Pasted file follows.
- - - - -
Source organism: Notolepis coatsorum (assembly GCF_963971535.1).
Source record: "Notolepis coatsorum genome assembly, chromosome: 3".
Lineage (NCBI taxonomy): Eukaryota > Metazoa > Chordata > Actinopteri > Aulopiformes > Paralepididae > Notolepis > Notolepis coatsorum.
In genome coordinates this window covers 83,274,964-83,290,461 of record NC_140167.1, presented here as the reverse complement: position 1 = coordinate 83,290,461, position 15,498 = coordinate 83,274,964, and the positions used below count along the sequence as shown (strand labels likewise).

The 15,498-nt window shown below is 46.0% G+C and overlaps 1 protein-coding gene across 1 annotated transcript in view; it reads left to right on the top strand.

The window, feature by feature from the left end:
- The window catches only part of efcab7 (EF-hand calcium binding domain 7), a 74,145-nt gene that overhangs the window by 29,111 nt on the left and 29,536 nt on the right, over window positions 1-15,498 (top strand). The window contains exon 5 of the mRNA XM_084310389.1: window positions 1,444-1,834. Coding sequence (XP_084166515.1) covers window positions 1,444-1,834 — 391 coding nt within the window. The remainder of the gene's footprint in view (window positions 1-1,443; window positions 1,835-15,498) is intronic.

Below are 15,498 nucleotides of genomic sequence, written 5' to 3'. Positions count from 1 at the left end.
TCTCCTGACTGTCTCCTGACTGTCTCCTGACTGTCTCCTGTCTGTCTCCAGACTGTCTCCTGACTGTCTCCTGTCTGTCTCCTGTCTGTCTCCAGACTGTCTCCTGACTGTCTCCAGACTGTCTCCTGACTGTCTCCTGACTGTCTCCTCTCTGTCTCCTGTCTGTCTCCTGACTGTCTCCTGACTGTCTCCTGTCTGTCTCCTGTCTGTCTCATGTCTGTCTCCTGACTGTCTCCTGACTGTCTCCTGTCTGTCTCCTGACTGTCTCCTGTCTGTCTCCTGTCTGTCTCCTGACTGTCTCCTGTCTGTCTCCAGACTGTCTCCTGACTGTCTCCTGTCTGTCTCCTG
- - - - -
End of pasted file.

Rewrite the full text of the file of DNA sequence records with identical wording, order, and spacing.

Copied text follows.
Source organism: Notolepis coatsorum (assembly GCF_963971535.1).
Source record: "Notolepis coatsorum genome assembly, chromosome: 3".
Lineage (NCBI taxonomy): Eukaryota > Metazoa > Chordata > Actinopteri > Aulopiformes > Paralepididae > Notolepis > Notolepis coatsorum.
In genome coordinates this window covers 83,274,964-83,290,461 of record NC_140167.1, presented here as the reverse complement: position 1 = coordinate 83,290,461, position 15,498 = coordinate 83,274,964, and the positions used below count along the sequence as shown (strand labels likewise).

The 15,498-nt window shown below is 46.0% G+C and overlaps 1 protein-coding gene across 1 annotated transcript in view; it reads left to right on the top strand.

The window, feature by feature from the left end:
- The window catches only part of efcab7 (EF-hand calcium binding domain 7), a 74,145-nt gene that overhangs the window by 29,111 nt on the left and 29,536 nt on the right, over window positions 1-15,498 (top strand). The window contains exon 5 of the mRNA XM_084310389.1: window positions 1,444-1,834. Coding sequence (XP_084166515.1) covers window positions 1,444-1,834 — 391 coding nt within the window. The remainder of the gene's footprint in view (window positions 1-1,443; window positions 1,835-15,498) is intronic.

Below are 15,498 nucleotides of genomic sequence, written 5' to 3'. Positions count from 1 at the left end.
TCTCCTGACTGTCTCCTGACTGTCTCCTGACTGTCTCCTGTCTGTCTCCAGACTGTCTCCTGACTGTCTCCTGTCTGTCTCCTGTCTGTCTCCAGACTGTCTCCTGACTGTCTCCAGACTGTCTCCTGACTGTCTCCTGACTGTCTCCTCTCTGTCTCCTGTCTGTCTCCTGACTGTCTCCTGACTGTCTCCTGTCTGTCTCCTGTCTGTCTCATGTCTGTCTCCTGACTGTCTCCTGACTGTCTCCTGTCTGTCTCCTGACTGTCTCCTGTCTGTCTCCTGTCTGTCTCCTGACTGTCTCCTGTCTGTCTCCAGACTGTCTCCTGACTGTCTCCTGTCTGTCTCCTG